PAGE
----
What they say is true: every labyrinth walk is different. If my first two experiences felt playful and rejuvenating and deeply spiritual, my next walk was … decidedly not.
I had been eagerly anticipating the opportunity to walk this path, the beautiful and historic Chartres pattern with its complexity and symbolism. Perhaps I had inflated my expectations so greatly that no reality could possibly compare.
But I don’t think that was it. Not entirely anyway.
The Chartres pattern is geometric, not organic like the classical path. It is
precise in its layout, with each curve formed in uniform channels and widths—unlike the uneven lines of the hand-drawn or stone-carved Cretan path. And it is designed in four interconnected quadrants, in contrast with the fetal curl of its womb-shaped cousin.
I have become quite familiar with the meandering journey under the tip of my stylus when the entire labyrinth sits in the palm of my hand. I feel intimately connected to its circuits when the ceramic glaze grows warmer under my fingertip and on my lap.
But to stand at the entrance of the “life-sized” canvas labyrinth and to begin the long walk with slow and careful steps—well, I had not walked more than a single quadrant before my spirit began to whine like an irritable child.
Are we there yet?
This felt more like work than it seemed like worship. It demanded focus and balance to stay on the correct path. I felt my muscles growing increasingly stiff—until my neck, shoulders, and back ached from the tension.
And I was so tired I could weep.
I was irritated by the woman sitting on the perimeter, not bothering to whisper as she heaped unsolicited advice on her hapless neighbor.
I grew impatient with the need to step aside and allow others to pass on the path. (And why was I the only one giving right of way?)
Even the quiet comings and goings of others in the room grated on my nerves.
Shut up and get out! Can’t you see I’m trying to have a deeply meaningful spiritual experience here?
So much for my theological commitment to community.
Even as I found that shred of self-deprecating humor, I began to notice other marks of community … of those who had gone before me.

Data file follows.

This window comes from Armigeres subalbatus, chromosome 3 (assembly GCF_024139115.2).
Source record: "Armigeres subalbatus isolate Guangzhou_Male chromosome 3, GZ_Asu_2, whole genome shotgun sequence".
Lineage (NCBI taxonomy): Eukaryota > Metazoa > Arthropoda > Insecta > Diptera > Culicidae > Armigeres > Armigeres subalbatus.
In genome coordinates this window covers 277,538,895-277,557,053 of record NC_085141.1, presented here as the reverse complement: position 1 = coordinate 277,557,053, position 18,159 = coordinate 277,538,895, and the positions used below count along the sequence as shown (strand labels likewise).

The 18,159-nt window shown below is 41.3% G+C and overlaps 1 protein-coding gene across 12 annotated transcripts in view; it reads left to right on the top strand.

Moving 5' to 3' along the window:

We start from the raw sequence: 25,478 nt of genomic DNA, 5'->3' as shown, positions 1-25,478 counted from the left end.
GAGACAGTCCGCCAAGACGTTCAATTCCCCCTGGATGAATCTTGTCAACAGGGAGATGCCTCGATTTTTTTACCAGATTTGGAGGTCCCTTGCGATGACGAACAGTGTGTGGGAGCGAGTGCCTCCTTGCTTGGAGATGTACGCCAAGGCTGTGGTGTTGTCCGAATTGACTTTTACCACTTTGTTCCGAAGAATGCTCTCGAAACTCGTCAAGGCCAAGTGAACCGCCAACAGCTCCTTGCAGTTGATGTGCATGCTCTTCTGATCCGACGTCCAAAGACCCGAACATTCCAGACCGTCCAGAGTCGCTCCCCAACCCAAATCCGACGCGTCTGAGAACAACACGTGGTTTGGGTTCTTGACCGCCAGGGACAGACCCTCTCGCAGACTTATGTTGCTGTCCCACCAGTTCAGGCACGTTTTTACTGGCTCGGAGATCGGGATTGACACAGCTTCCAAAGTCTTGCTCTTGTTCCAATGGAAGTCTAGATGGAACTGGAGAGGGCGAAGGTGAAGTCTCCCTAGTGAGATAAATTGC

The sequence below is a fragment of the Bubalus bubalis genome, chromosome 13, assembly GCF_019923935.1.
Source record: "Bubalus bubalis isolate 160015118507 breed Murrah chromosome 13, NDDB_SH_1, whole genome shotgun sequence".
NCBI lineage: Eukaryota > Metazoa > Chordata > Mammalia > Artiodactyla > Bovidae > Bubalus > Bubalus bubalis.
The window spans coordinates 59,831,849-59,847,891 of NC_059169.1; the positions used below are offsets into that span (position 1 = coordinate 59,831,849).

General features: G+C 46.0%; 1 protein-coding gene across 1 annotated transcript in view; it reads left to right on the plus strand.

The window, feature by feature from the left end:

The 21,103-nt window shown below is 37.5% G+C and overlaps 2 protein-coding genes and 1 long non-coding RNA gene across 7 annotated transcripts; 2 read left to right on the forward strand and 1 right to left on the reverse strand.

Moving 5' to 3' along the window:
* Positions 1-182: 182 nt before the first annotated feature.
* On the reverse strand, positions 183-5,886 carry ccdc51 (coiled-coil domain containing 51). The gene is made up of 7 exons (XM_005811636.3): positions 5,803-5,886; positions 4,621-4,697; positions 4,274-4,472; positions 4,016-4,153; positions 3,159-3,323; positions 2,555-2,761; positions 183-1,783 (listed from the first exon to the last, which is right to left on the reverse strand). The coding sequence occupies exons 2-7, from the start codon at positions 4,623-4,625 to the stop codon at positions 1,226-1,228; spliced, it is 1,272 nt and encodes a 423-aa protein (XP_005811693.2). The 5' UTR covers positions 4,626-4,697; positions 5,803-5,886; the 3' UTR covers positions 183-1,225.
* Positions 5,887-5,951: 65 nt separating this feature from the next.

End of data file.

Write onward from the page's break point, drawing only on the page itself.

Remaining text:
The coffee stains on the white canvas.
The names signed along the scalloped edges of the circle.
The unevenness of the painted lines that testified to human hands, not assembly-line creation.
And it occurred to me, slowly, as I continued to walk, as I had to steady myself on the sometimes dizzying circuits, as I yielded yet again to a fellow pilgrim, as I acknowledged the tedium I found in the time-consuming journey…
This is life.
Labyrinths, it seems, are sometimes deeply spiritual and powerfully insightful and divinely exhilarating, like life. But other times, they are pedantic, protracted slogs with intersections that create collisions more often than connections, where companions are sources of irritation more than inspiration, where expectations far exceed reality.
And yet, even in the disillusionment of that discovery, I realized something more: Emmanuel was in this labyrinth experience too.
Teaching me to read traces of those who preceded me on the path—those who left their mark intentionally, with purple marker, and accidentally, in spilled coffee.
Tutoring me in the contrasting gifts of attending to the path under my feet—and of casting my vision ahead to anticipate the needs of others.
Alternately soothing my spirit and steadying my steps as I walked, one foot in front of the other, the apparently interminable way which was both work and worship.
If that isn’t a microcosm of life, I don’t know what is.
And while I wouldn’t trade my first joyous and playful experiences in the labyrinths that went before, I find I am grateful for this more challenging experience too.
It is one I will choose to repeat when given the opportunity—to build stamina, to cultivate the physical and spiritual discipline of persevering
on the path.
Because in this year’s first week of Advent, that life-sized and life-like labyrinth reminded me that my favorite liturgical season is essentially one of waiting—and not necessarily waiting with sanctified patience. Advent is also (and even primarily) an interval of impatience, of clamoring, of whining with that inner child,
How long, O Lord? Aren’t we there yet?
Come, O come, Emmanuel. Come to us in our work and in our worship, in our pacing and in our play. And in your coming, let us become more like you.